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Cities of Today, Cities of Tomorrow

Unit 3: What is a City Made Of?
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How a city works... and how it doesn't

With their crowded streets and air pollution, cities are better known for their chaos and grime than for their efficiency and organization. Those who have access to such things as water and electricity often take them for granted. Those who do not will obviously not consider the urban system an efficient one. Yet, it is. By and large, people in cities are better off than those who live in rural areas. They have greater access to safe water and sanitation as well as to schools and hospitals. Unfortunately, this is a generalization and not every citizen benefits from a city's offerings. Close to 600 million urban dwellers worldwide live in conditions that put their health and their lives at risk.

Population density and efficiency
One potential advantage of urbanization is the concentration of many people in a smaller space. The concentration of people in a specific area is called "population density" and is usually calculated in population per square kilometer. So, if 1,000 people live in an area of 1 square kilometer, the population density of that area is 1,000.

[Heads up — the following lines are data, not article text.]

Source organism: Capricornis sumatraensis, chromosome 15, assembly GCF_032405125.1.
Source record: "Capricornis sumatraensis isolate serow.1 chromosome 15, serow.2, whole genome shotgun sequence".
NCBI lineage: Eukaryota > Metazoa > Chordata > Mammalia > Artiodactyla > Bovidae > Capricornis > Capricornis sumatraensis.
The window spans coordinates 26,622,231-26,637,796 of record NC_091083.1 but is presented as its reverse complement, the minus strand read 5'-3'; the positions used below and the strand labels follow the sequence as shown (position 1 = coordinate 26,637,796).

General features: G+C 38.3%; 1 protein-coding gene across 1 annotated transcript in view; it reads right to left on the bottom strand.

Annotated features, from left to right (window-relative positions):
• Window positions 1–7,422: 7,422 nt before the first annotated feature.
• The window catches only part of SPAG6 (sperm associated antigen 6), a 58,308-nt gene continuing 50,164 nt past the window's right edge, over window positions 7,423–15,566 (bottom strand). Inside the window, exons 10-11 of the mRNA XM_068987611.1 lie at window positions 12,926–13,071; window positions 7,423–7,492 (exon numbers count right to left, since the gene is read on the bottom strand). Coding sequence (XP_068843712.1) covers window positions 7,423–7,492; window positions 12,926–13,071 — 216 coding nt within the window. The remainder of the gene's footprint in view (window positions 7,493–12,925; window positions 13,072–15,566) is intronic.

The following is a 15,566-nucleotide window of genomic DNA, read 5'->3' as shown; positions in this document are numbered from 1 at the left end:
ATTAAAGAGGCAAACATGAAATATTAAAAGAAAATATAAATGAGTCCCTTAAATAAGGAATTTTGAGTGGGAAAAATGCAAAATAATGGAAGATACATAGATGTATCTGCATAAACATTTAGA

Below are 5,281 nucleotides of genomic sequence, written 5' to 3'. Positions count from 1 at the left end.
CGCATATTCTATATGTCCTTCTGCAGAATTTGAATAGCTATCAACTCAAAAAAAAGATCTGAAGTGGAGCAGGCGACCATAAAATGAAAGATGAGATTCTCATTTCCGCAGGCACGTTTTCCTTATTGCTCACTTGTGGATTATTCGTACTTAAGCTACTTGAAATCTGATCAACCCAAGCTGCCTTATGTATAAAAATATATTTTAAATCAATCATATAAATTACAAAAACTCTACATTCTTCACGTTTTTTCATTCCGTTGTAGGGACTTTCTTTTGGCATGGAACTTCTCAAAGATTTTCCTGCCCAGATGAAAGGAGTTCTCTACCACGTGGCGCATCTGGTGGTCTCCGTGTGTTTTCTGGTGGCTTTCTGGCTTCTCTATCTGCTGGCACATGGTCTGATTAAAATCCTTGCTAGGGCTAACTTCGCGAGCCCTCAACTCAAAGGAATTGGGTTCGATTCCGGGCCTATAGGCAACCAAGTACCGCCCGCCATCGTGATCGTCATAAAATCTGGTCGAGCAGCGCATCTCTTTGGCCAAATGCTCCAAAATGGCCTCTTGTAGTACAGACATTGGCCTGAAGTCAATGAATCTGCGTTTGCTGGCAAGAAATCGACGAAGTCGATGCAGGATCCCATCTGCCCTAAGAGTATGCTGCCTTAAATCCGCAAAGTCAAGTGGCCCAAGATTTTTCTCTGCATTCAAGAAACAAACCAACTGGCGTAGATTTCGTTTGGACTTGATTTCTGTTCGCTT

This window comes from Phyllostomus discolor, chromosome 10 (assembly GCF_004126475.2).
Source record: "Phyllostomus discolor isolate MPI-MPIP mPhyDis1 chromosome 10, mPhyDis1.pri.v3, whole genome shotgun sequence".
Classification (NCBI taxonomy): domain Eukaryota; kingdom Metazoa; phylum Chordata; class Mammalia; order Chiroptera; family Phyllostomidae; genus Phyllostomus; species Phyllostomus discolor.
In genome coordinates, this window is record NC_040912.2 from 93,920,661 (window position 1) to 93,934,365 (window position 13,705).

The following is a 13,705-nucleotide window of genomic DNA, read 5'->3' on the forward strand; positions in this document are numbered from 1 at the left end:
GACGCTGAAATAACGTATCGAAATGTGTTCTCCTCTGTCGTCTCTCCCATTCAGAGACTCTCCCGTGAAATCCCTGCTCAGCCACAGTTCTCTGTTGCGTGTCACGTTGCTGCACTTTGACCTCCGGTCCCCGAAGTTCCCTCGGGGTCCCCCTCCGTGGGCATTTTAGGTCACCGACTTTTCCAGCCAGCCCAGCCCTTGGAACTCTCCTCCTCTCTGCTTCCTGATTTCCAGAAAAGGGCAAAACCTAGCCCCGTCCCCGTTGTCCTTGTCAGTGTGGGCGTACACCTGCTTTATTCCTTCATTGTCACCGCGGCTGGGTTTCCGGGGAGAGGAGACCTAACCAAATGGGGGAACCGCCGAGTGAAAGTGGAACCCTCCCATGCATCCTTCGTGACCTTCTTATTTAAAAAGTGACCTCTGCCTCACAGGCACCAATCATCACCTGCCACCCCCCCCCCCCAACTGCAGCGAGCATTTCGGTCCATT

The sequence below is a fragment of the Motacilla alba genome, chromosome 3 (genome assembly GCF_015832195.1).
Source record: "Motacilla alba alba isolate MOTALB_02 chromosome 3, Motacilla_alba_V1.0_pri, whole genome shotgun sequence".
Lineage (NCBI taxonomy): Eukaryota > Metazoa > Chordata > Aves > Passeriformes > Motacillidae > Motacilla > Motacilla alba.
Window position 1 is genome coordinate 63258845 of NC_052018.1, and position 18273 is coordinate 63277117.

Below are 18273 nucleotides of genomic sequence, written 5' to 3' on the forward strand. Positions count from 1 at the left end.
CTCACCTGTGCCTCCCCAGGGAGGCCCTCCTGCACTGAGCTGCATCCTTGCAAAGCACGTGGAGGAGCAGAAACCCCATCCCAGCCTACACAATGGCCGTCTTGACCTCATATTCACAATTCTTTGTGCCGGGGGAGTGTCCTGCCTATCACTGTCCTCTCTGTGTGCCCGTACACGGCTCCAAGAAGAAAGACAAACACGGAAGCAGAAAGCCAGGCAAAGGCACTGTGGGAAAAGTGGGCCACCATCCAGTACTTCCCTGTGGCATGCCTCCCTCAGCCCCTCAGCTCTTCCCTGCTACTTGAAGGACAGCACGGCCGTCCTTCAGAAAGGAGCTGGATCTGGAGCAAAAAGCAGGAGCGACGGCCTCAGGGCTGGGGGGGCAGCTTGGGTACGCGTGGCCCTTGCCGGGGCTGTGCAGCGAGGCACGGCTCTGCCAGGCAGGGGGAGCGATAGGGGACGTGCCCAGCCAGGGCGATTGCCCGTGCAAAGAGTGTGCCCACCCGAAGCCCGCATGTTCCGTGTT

While a "high population density" can create overcrowded and unhealthy neighborhoods in some cases, it also offers the possibility of delivering the necessities of life with greater "efficiency". If 100 people are spread out over an area of 100 square kilometers, getting electricity or piped water to each of them requires a lot of wiring and plumbing, which means a lot of work and high costs. On the other hand, if the same hundred people live in a few buildings on one block, it would require much less work and resources to provide them with the necessary goods and services.

Infrastructure and services
To take advantage of this idea of "efficiency", to get water, electricity or gas to people, to provide them with educational opportunities, to make sure that garbage and sewage is safely disposed of, to do all of this requires a complex process of planning and building an "infrastructure" and delivering "services".

Education, electricity, health care, markets and public transport are examples of services. But such services require an "infrastructure" to help their delivery. Plumbing, electricity lines, road systems, drainage and sewers are examples of infrastructure. These are the things that keep a city running, the city's support system. How would we get water without plumbing? Electricity without lines? How would buses get around without roads?

Services are the great advantages of a city, one of the reasons why people move to cities. In an ideal world, everyone would benefit from them. In reality, a great number of people don't have proper access to many services, including water and even housing.

Here are some examples of the problems in providing citizens with their needs:


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